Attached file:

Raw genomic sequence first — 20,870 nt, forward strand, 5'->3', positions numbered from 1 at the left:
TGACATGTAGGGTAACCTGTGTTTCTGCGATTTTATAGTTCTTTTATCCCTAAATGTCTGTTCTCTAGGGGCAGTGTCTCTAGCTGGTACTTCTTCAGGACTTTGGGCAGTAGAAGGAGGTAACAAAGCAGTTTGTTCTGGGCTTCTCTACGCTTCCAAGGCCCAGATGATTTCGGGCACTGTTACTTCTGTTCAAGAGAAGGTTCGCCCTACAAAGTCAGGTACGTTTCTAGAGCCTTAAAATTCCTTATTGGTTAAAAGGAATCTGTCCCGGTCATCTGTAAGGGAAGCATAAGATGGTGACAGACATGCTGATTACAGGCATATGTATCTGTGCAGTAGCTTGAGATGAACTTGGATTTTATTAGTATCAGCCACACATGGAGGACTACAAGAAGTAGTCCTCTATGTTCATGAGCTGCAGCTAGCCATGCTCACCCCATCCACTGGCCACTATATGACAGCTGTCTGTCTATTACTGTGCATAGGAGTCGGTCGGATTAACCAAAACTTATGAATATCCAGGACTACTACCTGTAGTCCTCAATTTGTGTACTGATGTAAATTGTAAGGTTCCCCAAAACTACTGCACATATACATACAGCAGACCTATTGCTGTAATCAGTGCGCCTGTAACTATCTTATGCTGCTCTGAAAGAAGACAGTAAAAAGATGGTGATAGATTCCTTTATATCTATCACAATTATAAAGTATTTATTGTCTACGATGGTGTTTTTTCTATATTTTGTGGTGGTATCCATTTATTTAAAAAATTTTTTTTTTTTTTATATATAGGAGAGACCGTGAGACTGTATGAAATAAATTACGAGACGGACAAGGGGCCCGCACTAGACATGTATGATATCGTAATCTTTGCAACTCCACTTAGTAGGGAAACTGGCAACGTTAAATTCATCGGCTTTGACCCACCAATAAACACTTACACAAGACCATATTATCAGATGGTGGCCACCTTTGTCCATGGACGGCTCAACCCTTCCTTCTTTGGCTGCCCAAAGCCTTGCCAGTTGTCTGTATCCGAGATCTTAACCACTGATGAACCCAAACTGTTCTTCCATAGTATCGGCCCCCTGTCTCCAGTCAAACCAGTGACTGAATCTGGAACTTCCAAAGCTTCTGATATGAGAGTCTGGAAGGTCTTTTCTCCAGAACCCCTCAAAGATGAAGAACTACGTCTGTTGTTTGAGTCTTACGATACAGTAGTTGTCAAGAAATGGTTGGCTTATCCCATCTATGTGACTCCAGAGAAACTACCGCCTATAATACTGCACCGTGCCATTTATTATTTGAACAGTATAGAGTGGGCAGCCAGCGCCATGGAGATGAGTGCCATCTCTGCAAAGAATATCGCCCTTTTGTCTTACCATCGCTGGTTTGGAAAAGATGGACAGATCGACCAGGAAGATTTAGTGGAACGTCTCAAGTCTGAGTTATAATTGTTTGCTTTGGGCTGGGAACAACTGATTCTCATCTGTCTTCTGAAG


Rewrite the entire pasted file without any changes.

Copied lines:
Raw genomic sequence first — 20,870 nt, forward strand, 5'->3', positions numbered from 1 at the left:
TGACATGTAGGGTAACCTGTGTTTCTGCGATTTTATAGTTCTTTTATCCCTAAATGTCTGTTCTCTAGGGGCAGTGTCTCTAGCTGGTACTTCTTCAGGACTTTGGGCAGTAGAAGGAGGTAACAAAGCAGTTTGTTCTGGGCTTCTCTACGCTTCCAAGGCCCAGATGATTTCGGGCACTGTTACTTCTGTTCAAGAGAAGGTTCGCCCTACAAAGTCAGGTACGTTTCTAGAGCCTTAAAATTCCTTATTGGTTAAAAGGAATCTGTCCCGGTCATCTGTAAGGGAAGCATAAGATGGTGACAGACATGCTGATTACAGGCATATGTATCTGTGCAGTAGCTTGAGATGAACTTGGATTTTATTAGTATCAGCCACACATGGAGGACTACAAGAAGTAGTCCTCTATGTTCATGAGCTGCAGCTAGCCATGCTCACCCCATCCACTGGCCACTATATGACAGCTGTCTGTCTATTACTGTGCATAGGAGTCGGTCGGATTAACCAAAACTTATGAATATCCAGGACTACTACCTGTAGTCCTCAATTTGTGTACTGATGTAAATTGTAAGGTTCCCCAAAACTACTGCACATATACATACAGCAGACCTATTGCTGTAATCAGTGCGCCTGTAACTATCTTATGCTGCTCTGAAAGAAGACAGTAAAAAGATGGTGATAGATTCCTTTATATCTATCACAATTATAAAGTATTTATTGTCTACGATGGTGTTTTTTCTATATTTTGTGGTGGTATCCATTTATTTAAAAAATTTTTTTTTTTTTTATATATAGGAGAGACCGTGAGACTGTATGAAATAAATTACGAGACGGACAAGGGGCCCGCACTAGACATGTATGATATCGTAATCTTTGCAACTCCACTTAGTAGGGAAACTGGCAACGTTAAATTCATCGGCTTTGACCCACCAATAAACACTTACACAAGACCATATTATCAGATGGTGGCCACCTTTGTCCATGGACGGCTCAACCCTTCCTTCTTTGGCTGCCCAAAGCCTTGCCAGTTGTCTGTATCCGAGATCTTAACCACTGATGAACCCAAACTGTTCTTCCATAGTATCGGCCCCCTGTCTCCAGTCAAACCAGTGACTGAATCTGGAACTTCCAAAGCTTCTGATATGAGAGTCTGGAAGGTCTTTTCTCCAGAACCCCTCAAAGATGAAGAACTACGTCTGTTGTTTGAGTCTTACGATACAGTAGTTGTCAAGAAATGGTTGGCTTATCCCATCTATGTGACTCCAGAGAAACTACCGCCTATAATACTGCACCGTGCCATTTATTATTTGAACAGTATAGAGTGGGCAGCCAGCGCCATGGAGATGAGTGCCATCTCTGCAAAGAATATCGCCCTTTTGTCTTACCATCGCTGGTTTGGAAAAGATGGACAGATCGACCAGGAAGATTTAGTGGAACGTCTCAAGTCTGAGTTATAATTGTTTGCTTTGGGCTGGGAACAACTGATTCTCATCTGTCTTCTGAAG